“I guess,” I muttered, even though I hadn’t picked up anything other than the fact the forensics team swarmed over this place. Maybe a different kind of witch would’ve felt tingles rushing over her skin. She would’ve felt some kind of vibe in the air. I was just… a little hungry. And very, very pissed off. If I’d known this was Sebastian’s yacht, regardless of this being my first day, I would’ve chucked a sickie.
Sebastian and I went way back. To be precise, we went back to the day I joined the police force.
On my first mission as a witch consultant to the traffic unit, I’d pulled him over for outrageous speeding.
It’d been a great hullabaloo. I’d actually tried to arrest him. He’d played along the whole time until he’d revealed who he was and made a complete idiot of me.
From that day, the game had begun.
What did I mean about the game?
As I thought about it, I had to back off a little, getting further away from Phillip as he locked his attention on the crime scene. I pressed my back up against the railing behind me and let the cool sea breeze brush along my neck. I even closed my eyes slightly.
Sebastian kept promising to marry me.
Yep. You heard that right.
Me, just some random witch consultant, just some poor, down-on-her-luck tiny fish in the otherwise massive pool that was Angeles City. There were so many ancestral vampires here, it was one of the most important vamp cities in the world.
When Sebastian did marry, he would probably marry someone like Samantha Appleby. Okay, she had disappeared. Not my point. My point was he would marry someone super important and insanely attractive.
He’d only ever started this game to rile me up, likely to get me back for trying to arrest him.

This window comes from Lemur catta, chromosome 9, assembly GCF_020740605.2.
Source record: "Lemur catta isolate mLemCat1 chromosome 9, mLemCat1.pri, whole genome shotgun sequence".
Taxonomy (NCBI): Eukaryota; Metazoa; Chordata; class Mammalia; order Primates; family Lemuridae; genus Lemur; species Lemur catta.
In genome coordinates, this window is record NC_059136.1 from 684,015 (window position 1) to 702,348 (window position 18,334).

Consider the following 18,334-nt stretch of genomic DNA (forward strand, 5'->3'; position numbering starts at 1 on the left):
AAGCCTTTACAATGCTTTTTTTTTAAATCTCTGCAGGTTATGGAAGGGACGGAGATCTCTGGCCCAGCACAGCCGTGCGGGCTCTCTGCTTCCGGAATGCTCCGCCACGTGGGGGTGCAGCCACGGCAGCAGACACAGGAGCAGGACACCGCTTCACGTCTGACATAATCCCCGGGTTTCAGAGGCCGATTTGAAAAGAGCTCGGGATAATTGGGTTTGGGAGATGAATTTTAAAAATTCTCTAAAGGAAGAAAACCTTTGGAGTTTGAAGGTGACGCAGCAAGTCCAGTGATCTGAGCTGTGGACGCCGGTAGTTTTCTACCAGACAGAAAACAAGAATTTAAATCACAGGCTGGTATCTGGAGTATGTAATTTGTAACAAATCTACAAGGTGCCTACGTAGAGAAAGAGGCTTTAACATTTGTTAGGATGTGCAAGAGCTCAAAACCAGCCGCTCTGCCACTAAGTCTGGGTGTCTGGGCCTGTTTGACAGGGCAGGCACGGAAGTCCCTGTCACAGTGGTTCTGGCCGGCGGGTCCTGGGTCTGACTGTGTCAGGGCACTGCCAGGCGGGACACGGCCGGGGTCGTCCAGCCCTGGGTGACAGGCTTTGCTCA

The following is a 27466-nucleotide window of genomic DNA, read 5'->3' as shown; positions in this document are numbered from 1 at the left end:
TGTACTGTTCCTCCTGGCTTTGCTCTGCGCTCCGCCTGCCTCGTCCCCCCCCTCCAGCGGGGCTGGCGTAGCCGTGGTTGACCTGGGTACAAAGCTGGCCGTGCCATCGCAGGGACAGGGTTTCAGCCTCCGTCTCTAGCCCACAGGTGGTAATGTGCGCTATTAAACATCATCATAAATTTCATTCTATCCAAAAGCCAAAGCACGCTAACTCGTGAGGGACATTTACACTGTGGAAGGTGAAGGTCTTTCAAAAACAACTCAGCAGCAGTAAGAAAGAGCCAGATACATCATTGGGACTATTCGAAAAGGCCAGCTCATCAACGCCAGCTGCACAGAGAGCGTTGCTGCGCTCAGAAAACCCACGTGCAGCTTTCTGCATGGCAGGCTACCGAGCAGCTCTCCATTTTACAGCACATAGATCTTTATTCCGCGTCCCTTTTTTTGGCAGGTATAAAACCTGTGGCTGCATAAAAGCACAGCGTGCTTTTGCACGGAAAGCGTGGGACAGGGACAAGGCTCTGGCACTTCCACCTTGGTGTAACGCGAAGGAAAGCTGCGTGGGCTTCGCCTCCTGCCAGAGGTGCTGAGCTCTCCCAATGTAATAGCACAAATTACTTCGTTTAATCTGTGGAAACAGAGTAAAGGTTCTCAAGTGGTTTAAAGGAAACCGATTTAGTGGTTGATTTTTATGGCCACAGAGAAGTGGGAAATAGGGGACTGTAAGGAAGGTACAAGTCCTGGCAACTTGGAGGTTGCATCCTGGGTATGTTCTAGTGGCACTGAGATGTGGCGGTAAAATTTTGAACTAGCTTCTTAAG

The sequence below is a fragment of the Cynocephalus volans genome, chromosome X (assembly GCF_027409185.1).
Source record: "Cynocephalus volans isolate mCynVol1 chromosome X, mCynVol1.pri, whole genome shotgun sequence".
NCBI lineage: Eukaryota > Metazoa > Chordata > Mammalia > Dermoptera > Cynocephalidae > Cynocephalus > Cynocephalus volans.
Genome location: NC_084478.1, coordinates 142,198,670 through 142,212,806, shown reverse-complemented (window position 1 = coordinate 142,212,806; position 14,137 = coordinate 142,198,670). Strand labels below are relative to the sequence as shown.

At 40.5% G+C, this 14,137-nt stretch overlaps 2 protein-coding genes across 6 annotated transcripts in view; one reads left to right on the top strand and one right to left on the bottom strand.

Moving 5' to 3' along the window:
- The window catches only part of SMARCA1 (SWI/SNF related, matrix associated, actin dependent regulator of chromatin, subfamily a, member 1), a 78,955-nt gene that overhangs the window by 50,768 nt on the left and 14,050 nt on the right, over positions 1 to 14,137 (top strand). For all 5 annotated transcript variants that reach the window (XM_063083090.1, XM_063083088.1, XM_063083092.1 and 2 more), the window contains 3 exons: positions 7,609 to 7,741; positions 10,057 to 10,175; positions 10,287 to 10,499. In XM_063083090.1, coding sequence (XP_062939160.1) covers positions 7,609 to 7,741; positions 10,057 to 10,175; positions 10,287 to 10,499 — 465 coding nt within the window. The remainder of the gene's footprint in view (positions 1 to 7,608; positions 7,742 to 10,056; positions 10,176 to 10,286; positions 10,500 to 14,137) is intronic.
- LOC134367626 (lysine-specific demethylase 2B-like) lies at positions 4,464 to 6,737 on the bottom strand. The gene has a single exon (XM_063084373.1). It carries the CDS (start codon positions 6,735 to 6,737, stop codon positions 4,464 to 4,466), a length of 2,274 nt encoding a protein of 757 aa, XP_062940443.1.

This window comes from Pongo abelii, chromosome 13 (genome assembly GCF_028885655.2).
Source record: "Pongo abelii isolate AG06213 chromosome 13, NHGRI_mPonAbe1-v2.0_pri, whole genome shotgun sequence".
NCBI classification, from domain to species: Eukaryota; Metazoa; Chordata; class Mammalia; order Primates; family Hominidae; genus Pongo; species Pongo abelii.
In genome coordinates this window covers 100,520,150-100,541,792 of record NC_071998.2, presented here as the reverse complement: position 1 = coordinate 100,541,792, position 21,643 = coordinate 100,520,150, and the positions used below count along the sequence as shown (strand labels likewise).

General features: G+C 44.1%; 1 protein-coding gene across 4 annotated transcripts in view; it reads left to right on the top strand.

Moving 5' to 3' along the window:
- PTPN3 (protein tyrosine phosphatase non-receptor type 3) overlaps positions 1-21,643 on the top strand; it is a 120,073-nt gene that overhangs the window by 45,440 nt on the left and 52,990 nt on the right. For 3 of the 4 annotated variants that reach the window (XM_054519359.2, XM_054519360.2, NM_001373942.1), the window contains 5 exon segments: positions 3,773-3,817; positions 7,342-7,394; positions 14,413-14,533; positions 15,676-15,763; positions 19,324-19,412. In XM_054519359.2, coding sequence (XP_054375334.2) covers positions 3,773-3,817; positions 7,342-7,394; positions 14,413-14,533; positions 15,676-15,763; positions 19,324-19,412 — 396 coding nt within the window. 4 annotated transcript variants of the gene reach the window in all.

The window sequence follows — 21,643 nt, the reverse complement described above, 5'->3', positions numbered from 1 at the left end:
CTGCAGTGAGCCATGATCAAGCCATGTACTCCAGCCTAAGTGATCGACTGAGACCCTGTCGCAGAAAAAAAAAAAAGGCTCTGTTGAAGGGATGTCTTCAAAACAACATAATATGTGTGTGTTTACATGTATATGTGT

Still, Phillip was right. I just had to shake it off.
So I dropped my hand.
It was just in time to see a uniformed officer walking up to me. “You’re Millie, right?”
I nodded. “Where do you need me?”
“The chief wants you down in the main room. He’s questioning the remaining witness.”
I followed her down the stairs. All the while I tried not to touch a thing. They belonged to Sebastian, after all.
I might have said I’d grown up ever since I’d been infatuated with vampire romances, but I still had a childish streak. If there had been no one around, I think I would’ve petulantly kicked the wall.
There were a lot of police people coming and going, so instead I held my head up high.
I was taken through the yacht. It was so much bigger than I’d first assumed. It was like a floating apartment block. It was like a frigging cruise ship. And it was all for one person?
Sorry, not person. Not even a vampire. One arrogant, pigheaded prick of a man.
And speaking of the arrogant prick of a man, we walked into this massive room, and there he was, draped on one seriously comfortable-looking couch with another vampire draped over him.